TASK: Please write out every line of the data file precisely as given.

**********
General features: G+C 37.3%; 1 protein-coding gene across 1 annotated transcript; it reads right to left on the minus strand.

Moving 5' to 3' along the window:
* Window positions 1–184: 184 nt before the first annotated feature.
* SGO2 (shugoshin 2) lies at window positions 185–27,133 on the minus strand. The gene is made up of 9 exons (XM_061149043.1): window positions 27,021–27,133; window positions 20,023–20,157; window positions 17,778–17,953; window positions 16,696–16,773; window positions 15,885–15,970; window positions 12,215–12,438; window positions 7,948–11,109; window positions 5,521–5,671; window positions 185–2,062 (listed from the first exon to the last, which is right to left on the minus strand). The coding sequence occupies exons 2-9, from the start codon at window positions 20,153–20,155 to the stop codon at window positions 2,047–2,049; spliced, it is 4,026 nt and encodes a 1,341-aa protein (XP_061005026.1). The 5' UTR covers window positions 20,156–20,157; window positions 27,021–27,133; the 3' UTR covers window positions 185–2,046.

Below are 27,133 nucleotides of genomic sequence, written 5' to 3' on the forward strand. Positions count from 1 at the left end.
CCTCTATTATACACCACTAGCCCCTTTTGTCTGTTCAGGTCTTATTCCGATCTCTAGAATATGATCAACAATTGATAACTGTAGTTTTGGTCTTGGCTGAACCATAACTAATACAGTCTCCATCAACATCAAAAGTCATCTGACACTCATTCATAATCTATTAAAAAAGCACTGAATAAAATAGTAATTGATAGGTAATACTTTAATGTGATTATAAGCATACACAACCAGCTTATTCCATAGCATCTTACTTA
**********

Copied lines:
General features: G+C 37.3%; 1 protein-coding gene across 1 annotated transcript; it reads right to left on the minus strand.

Moving 5' to 3' along the window:
* Window positions 1–184: 184 nt before the first annotated feature.
* SGO2 (shugoshin 2) lies at window positions 185–27,133 on the minus strand. The gene is made up of 9 exons (XM_061149043.1): window positions 27,021–27,133; window positions 20,023–20,157; window positions 17,778–17,953; window positions 16,696–16,773; window positions 15,885–15,970; window positions 12,215–12,438; window positions 7,948–11,109; window positions 5,521–5,671; window positions 185–2,062 (listed from the first exon to the last, which is right to left on the minus strand). The coding sequence occupies exons 2-9, from the start codon at window positions 20,153–20,155 to the stop codon at window positions 2,047–2,049; spliced, it is 4,026 nt and encodes a 1,341-aa protein (XP_061005026.1). The 5' UTR covers window positions 20,156–20,157; window positions 27,021–27,133; the 3' UTR covers window positions 185–2,046.

Below are 27,133 nucleotides of genomic sequence, written 5' to 3' on the forward strand. Positions count from 1 at the left end.
CCTCTATTATACACCACTAGCCCCTTTTGTCTGTTCAGGTCTTATTCCGATCTCTAGAATATGATCAACAATTGATAACTGTAGTTTTGGTCTTGGCTGAACCATAACTAATACAGTCTCCATCAACATCAAAAGTCATCTGACACTCATTCATAATCTATTAAAAAAGCACTGAATAAAATAGTAATTGATAGGTAATACTTTAATGTGATTATAAGCATACACAACCAGCTTATTCCATAGCATCTTACTTA